As you can gather, most of the reasons why I want to keep a book is because the thought of owning said book brings me joy. You might say that this is a silly thing to do and just promotes hoarding habits. But I think there’s a huge difference here. Having your house full of spare buttons and spare covers you don’t even find pretty is definitely not the same as keeping a hundred books at home because you want others to read them or you want to reread them.
🌿 books and memories 🌿
Another reason why I think this advice is great is its push for you to stop hoarding bad memories. When I saw all the Twitter discussions unfold, I kept thinking of how I associate memories with objects. And books are no exception!
Imagine that a loved one gave you a book before they passed but that you don’t plan on reading it. This is entirely possible, especially for people who (like me) come from families that breathe books. Pick that imaginary book up and ask yourself “does it spark joy in me?” You might hate the author or have heard very bad things about the novel itself, but you will probably not give it away. Every time you look at that book, you will be reminded of your loved one, which can bring you a lot of comfort and joy. Happy/joyful memory = keep it!
But what if every time you look at a book you loved on your shelf you are reminded of something sad? You might have adored the story, but while you were reading it, you might have lost someone you loved. Or you might have been gifted that particular book by someone you don’t like anymore (an ex-boyfriend/ex-girlfriend, for example). So what should you do if owning that book reminds you of something bad? Well, Marie Kondo will tell you sad memory = give it away!
There is so much beauty in this line of thinking! And, in the end, the concept of sparkling joy sometimes has nothing to do with the novel itself. Not to mention that, in the long run, getting rid of books that bring you down would do wonders to your mental health and mood! Who wants to be stuck in a house with stuffy bad memories? Surely not me…
🌿 giving books away is giving them a new life! 🌿
Judging by how offended some people were by Marie Kondo’s advice, you’d think she told people to burn all their books. But that’s not at all what she’s promoting — at all!
If you have books in your shelf you don’t plan to reread and that don’t spark joy in your life, why not give them away? Every time you give a book away (to a thrift shop, a library, a women’s shelter, a prison, a school…), you are passing that book on to someone who will love it more than you ever could.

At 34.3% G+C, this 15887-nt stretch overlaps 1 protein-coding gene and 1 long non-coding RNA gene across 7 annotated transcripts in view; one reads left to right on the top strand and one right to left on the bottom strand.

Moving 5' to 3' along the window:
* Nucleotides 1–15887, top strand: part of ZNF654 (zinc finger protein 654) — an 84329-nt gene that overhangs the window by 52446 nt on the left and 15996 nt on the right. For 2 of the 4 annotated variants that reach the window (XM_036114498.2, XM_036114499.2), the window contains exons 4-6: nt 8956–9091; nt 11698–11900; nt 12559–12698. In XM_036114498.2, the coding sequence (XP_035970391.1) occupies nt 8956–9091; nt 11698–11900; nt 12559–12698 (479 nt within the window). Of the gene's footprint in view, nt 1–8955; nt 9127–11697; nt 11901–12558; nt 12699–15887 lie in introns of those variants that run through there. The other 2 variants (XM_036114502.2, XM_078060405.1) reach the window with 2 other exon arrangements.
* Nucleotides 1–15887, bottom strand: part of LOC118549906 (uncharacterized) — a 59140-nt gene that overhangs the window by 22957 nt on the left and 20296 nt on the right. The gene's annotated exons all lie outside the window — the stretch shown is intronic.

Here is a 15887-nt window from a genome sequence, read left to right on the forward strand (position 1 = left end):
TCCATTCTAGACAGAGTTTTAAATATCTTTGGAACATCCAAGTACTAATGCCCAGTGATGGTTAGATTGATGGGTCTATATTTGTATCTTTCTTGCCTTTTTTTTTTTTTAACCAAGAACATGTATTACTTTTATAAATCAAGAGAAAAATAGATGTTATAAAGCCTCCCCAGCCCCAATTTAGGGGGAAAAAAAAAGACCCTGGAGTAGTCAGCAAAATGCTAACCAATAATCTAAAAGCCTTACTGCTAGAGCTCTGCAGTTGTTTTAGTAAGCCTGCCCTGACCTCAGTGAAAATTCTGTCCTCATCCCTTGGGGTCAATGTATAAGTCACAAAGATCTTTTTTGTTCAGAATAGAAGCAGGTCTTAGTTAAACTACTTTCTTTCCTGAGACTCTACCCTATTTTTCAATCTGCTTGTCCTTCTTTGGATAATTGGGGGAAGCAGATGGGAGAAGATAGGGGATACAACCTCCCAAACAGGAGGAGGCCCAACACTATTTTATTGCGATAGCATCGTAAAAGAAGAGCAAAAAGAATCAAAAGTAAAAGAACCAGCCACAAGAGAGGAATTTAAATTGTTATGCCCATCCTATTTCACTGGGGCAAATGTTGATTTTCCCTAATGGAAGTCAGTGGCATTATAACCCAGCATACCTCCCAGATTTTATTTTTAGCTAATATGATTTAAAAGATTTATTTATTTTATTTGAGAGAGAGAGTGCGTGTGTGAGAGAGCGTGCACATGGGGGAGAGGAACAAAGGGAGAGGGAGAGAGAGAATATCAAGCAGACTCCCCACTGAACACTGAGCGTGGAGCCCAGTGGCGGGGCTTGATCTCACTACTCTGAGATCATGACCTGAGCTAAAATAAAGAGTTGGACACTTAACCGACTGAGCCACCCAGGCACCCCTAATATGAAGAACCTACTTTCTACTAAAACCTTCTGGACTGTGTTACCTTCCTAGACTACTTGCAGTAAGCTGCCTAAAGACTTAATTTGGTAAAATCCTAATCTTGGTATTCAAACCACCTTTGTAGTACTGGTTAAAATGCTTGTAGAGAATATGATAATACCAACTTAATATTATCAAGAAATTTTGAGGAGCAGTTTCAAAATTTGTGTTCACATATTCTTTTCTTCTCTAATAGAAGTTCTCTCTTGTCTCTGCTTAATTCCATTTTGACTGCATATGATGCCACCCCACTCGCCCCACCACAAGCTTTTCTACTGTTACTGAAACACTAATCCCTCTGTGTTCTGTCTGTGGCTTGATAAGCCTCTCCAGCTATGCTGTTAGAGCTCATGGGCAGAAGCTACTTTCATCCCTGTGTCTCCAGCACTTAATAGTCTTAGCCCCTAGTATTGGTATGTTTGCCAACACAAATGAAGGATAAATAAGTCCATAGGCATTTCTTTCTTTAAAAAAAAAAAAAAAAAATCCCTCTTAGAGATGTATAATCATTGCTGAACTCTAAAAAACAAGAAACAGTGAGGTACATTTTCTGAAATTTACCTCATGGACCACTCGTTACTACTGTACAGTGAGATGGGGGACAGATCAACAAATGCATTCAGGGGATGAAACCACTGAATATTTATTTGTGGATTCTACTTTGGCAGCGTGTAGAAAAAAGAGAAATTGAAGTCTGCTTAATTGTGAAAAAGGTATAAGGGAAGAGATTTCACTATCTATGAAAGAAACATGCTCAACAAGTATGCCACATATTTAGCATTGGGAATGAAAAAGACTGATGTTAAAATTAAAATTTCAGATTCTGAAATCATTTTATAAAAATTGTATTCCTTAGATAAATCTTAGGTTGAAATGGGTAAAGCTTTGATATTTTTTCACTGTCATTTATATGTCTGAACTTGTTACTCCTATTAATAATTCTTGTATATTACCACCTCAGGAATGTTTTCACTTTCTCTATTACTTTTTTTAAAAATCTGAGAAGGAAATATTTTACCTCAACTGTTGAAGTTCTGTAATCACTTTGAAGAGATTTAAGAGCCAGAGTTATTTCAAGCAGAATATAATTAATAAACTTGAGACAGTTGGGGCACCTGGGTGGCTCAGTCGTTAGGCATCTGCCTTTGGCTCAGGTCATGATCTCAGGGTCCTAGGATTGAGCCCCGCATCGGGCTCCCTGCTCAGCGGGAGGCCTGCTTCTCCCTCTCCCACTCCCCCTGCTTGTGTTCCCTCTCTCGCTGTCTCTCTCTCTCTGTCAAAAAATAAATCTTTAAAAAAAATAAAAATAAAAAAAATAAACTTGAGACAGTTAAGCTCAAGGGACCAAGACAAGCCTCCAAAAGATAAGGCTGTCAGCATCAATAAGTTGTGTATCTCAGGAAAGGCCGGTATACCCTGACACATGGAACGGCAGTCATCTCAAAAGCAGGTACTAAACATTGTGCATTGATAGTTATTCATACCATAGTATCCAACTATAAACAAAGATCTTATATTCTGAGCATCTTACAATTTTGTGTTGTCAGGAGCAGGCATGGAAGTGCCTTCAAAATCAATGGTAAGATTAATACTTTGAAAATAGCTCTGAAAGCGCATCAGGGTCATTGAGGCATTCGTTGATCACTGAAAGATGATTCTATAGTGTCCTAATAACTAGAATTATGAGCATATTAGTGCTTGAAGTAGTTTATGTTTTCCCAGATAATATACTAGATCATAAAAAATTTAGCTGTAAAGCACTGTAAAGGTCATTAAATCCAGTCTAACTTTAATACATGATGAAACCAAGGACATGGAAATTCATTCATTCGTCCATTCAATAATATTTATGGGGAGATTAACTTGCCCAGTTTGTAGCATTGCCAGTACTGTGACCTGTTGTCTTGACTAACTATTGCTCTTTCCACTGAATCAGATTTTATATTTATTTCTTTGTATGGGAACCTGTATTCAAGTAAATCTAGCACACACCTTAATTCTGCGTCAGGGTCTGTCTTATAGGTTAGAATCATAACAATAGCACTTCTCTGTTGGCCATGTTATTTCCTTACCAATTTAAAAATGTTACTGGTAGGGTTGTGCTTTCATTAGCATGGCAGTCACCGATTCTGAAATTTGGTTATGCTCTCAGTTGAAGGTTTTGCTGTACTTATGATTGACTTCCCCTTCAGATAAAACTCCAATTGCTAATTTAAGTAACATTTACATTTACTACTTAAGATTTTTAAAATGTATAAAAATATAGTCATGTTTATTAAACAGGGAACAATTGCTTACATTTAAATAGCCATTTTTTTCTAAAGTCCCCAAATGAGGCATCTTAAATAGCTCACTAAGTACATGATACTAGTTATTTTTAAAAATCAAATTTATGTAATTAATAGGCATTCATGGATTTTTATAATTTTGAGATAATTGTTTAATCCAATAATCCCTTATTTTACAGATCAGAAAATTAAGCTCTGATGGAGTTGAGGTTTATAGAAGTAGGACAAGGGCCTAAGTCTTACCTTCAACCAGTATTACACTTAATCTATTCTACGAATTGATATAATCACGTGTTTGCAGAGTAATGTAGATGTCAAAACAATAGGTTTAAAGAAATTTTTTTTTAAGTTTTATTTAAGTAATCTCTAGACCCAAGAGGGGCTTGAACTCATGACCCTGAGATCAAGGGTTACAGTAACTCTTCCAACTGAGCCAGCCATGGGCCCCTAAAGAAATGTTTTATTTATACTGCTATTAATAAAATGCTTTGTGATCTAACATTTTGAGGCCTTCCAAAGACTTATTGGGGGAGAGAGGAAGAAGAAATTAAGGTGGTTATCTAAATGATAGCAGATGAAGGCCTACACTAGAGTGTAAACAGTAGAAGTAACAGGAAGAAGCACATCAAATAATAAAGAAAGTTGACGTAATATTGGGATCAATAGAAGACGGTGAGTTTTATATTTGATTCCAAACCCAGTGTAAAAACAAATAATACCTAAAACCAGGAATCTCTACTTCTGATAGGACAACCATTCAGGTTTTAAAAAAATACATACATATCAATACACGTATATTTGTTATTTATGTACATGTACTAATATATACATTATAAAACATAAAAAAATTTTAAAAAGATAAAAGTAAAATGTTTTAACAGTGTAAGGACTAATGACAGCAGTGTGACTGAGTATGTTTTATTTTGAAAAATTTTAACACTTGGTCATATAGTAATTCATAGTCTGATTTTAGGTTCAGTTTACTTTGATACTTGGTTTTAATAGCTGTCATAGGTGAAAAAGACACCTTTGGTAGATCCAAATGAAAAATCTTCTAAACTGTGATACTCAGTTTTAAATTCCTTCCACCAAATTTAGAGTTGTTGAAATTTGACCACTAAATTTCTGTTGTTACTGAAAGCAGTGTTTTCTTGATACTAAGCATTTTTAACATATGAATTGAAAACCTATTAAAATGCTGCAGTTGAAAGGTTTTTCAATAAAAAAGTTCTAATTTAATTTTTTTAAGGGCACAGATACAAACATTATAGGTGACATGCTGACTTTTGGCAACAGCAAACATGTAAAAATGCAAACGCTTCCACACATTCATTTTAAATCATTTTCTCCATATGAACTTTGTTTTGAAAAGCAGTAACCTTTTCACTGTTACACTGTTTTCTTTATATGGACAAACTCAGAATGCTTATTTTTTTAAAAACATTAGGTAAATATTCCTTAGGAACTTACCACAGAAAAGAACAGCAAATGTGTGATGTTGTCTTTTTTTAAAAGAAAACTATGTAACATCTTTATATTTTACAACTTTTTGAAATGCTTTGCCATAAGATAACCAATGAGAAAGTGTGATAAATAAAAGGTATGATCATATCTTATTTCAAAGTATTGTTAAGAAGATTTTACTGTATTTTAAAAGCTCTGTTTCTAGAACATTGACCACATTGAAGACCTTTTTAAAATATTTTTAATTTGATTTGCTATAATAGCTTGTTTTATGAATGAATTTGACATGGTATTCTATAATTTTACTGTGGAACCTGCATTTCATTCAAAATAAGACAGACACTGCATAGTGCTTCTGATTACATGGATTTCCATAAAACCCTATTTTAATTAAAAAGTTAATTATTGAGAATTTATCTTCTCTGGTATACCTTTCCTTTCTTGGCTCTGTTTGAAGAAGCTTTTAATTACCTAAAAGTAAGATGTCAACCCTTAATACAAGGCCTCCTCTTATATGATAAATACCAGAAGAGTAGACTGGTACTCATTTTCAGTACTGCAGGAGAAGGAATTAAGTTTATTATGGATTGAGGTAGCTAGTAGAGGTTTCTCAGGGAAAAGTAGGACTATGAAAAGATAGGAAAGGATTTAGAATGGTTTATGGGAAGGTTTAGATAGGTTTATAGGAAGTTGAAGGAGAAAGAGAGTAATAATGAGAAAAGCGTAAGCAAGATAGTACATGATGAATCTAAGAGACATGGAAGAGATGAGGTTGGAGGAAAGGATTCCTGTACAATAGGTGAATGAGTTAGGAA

Don’t you love that feeling when you find a really interesting book at your local library? Or at a very discounted price at your local thrift shop? As a book lover whose five-year plan is to save, save, save, this makes me immensely happy. Not everyone has the economic privilege to own hundreds of books, so giving books you don’t like away will most definitely better someone else’s day.
When everything has been said and done, why do we love and champion books so much? Why do we, bloggers, write long reviews about books we’ve loved; create lists of upcoming releases, and obsess over amazing authors? Isn’t it all because we love literacy and what it stands for? Then why wouldn’t we want to share this love of reading with people who may not have the means to be avid readers? Giving these books away would help solve this problem.
🌿 your books, your decision 🌿
What I love the most about Marie Kondo’s method is that she is never judgemental and always helpful. You won’t see the Japanese master of decluttering being snarky and shame the people who seek her help. She genuinely wants to help, and that is amazing! She seems like such a nice person, I would love to be friends with her.
As a result, she never forces anyone to give away anything. She doesn’t judge her clients for deciding to keep/give away a certain item, either. The KonMari method is all about you. You are the one who decides what goes and what stays, and you don’t need to justify your choice to anyone but yourself.
Most people who I saw write bad things about Marie Kondo (from name calling to straight up sexist and xenophobic remarks) seem to be pretty defensive. However, no one is coming for your books. Marie Kondo doesn’t have a secret plan to get you to throw out all your books. If all your books spark joy in you, keep all your books! If they make you happy — why not???
I think that, in the end, this whole thing has been a massive misunderstanding. People took what she said out of context and then proceeded to crucify her for her view of the world. However, if you take a little time to think about which books actually spark joy in you, you might find that you do agree with Marie…